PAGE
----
Winter is coming.

This year's much vaunted El Niño is now, by many counts, the strongest on record*. Sea surface temperature anomalies in what is known as "Nino 3.4" region are running about 3 degrees Celsius above normal. The November monthly anomaly in this region according to the official "ERSST" dataset was +2.35C, which exceeds the largest monthly anomaly from 1997-98 (the previous strongest El Niño). Below is a map showing Sea Surface Temperature anomalies in the Pacific. The extensive region of dark oranges in the Eastern Pacific is the current El Niño:

Current forecasts call for this El Nino to remain at peak through December before a gradual weakening begins in January. 

So it's gonna rain here, right?

The short answer is "probably, yes". The long answer is that, yes, a very (record) strong El Niño in the Pacific creates very favorable conditions for a wet winter in California. However, it doesn't mean that suddenly one day the "El Niño rains" will "start". The sharp temperature gradient between the equator and the poles is likely to drag the median position of the jet stream further south than during an "average" winter:

This southern positioning of the jet streams means more storms are likely to plow through California, rather than into the Pacific Northwest. Also, a jet that is positioned further south is more likely to tap into tropical and subtropical moisture, creating what we now call "atmospheric rivers" (which you might know colloquially as the "pineapple express").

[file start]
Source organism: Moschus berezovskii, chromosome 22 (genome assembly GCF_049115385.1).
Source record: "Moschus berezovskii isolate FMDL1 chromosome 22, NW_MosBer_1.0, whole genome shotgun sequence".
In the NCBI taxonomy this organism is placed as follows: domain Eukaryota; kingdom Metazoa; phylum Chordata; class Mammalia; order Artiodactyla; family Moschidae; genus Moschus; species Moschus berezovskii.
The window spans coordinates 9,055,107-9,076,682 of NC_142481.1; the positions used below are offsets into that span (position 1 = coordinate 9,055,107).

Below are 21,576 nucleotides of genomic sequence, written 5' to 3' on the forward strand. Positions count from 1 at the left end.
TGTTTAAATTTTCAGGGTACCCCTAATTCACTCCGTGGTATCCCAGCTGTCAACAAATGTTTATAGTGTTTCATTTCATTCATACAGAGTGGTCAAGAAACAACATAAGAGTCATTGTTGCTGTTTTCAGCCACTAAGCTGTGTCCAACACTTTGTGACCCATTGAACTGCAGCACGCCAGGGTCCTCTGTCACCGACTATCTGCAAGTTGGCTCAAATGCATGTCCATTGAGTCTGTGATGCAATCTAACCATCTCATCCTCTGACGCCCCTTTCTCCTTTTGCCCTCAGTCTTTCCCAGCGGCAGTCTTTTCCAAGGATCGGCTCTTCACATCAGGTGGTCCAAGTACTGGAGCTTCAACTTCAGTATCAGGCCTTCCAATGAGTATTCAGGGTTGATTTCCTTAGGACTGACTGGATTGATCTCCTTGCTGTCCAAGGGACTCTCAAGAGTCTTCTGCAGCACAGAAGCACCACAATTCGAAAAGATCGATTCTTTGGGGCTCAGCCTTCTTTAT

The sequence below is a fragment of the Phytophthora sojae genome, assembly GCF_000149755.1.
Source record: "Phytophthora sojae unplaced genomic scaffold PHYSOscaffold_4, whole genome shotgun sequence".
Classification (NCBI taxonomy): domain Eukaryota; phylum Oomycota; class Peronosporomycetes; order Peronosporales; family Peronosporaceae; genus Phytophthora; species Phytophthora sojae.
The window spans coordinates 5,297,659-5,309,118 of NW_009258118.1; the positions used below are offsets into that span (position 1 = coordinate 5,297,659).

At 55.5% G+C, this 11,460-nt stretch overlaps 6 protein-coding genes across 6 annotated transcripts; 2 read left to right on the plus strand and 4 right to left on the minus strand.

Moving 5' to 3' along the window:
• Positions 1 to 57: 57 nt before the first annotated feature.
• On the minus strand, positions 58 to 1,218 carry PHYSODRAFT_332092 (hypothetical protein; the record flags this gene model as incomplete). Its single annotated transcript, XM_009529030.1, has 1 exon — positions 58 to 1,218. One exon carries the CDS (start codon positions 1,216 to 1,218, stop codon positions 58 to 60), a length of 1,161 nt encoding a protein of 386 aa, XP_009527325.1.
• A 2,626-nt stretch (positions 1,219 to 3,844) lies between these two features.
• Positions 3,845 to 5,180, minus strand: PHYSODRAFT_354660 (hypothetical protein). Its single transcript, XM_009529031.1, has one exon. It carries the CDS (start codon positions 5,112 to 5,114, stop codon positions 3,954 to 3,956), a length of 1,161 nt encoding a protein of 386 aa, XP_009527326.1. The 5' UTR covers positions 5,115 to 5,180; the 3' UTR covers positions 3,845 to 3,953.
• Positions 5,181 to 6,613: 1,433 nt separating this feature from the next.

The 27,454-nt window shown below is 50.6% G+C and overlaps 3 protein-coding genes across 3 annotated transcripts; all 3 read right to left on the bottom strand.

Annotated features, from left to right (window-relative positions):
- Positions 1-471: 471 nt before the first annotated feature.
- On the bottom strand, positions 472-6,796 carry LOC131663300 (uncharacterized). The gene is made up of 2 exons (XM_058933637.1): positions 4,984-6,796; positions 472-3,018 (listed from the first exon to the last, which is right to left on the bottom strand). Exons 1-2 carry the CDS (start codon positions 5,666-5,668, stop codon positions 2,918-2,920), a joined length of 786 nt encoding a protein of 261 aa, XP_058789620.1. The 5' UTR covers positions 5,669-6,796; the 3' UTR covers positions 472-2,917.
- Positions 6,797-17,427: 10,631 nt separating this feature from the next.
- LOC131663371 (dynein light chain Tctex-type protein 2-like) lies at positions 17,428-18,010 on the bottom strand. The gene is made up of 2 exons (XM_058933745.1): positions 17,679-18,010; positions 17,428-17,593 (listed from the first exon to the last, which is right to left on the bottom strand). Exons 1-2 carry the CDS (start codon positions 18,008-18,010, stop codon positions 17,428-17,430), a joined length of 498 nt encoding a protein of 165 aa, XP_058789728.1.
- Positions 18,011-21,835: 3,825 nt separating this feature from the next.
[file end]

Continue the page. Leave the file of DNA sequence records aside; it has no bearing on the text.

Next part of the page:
So when does it start?

We have had a very dry start to winter (and a very dry fall, minus the epic rains in September). But, the climate experts tell us that this is "to be expected." I tend to agree, though I won't lie - I'm getting nervous too. But, all forecasts are for the El Niño effects to really ramp up toward the end of this month into January, February and March. The long-range models are already forecasting a major shift in the next 10 days or so. If these come true, we could be in for a series of soakers around Christmas!

But wait! It's also gonna rain on Sunday

While the full force of El Niño hasn't really kicked in for SoCal yet, we are expecting our first "significant" storm of the season Sunday night. 1"+ is forecast for the bay area, and the trailing edge of a potent front will sweep through Los Angeles overnight Sunday bringing anywhere between 0.1 and 0.5" of rain. Here's a model forecast of radar reflectivity for Sunday at 10PM:

We can probably expect steady rain for about 3 hours beginning around 8 or 9pm on Sunday (earlier in Ventura, later in OC, even later in SD) :)

BUT. EVEN BETTER. The medium-range GFS model is forecasting an even stronger frontal system for next Sunday. It's still a long way off, but here is a map of 6-hour forecast rain totals for 4pm to 10pm Sunday December 20:

 You should never trust models this far out. But what this tells us is that the pattern *might* be changing. The details of next weekend's storm will come into clearer focus as the week progresses, but for now, it really does look like....

Winter is coming.

Mika ToscaComment